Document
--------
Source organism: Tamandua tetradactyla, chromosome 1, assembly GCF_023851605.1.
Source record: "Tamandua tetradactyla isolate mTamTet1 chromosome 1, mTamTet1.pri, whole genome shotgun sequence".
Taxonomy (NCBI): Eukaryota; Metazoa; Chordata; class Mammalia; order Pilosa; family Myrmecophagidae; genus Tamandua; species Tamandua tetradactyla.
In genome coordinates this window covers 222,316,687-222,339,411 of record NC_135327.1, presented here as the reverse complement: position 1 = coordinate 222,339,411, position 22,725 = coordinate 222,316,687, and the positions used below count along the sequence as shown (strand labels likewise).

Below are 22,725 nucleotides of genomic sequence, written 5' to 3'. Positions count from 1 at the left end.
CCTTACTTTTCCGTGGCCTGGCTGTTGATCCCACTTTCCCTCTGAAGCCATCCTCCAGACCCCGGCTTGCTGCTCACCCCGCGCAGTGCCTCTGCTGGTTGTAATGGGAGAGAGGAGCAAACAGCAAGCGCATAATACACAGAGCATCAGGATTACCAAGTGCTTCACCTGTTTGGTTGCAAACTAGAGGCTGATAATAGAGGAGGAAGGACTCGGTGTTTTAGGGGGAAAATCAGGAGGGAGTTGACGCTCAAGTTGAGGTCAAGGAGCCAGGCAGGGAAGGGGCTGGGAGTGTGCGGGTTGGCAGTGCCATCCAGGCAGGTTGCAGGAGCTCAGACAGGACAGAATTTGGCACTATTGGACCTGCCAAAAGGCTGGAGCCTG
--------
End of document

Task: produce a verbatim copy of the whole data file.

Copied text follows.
Source organism: Tamandua tetradactyla, chromosome 1, assembly GCF_023851605.1.
Source record: "Tamandua tetradactyla isolate mTamTet1 chromosome 1, mTamTet1.pri, whole genome shotgun sequence".
Taxonomy (NCBI): Eukaryota; Metazoa; Chordata; class Mammalia; order Pilosa; family Myrmecophagidae; genus Tamandua; species Tamandua tetradactyla.
In genome coordinates this window covers 222,316,687-222,339,411 of record NC_135327.1, presented here as the reverse complement: position 1 = coordinate 222,339,411, position 22,725 = coordinate 222,316,687, and the positions used below count along the sequence as shown (strand labels likewise).

Below are 22,725 nucleotides of genomic sequence, written 5' to 3'. Positions count from 1 at the left end.
CCTTACTTTTCCGTGGCCTGGCTGTTGATCCCACTTTCCCTCTGAAGCCATCCTCCAGACCCCGGCTTGCTGCTCACCCCGCGCAGTGCCTCTGCTGGTTGTAATGGGAGAGAGGAGCAAACAGCAAGCGCATAATACACAGAGCATCAGGATTACCAAGTGCTTCACCTGTTTGGTTGCAAACTAGAGGCTGATAATAGAGGAGGAAGGACTCGGTGTTTTAGGGGGAAAATCAGGAGGGAGTTGACGCTCAAGTTGAGGTCAAGGAGCCAGGCAGGGAAGGGGCTGGGAGTGTGCGGGTTGGCAGTGCCATCCAGGCAGGTTGCAGGAGCTCAGACAGGACAGAATTTGGCACTATTGGACCTGCCAAAAGGCTGGAGCCTG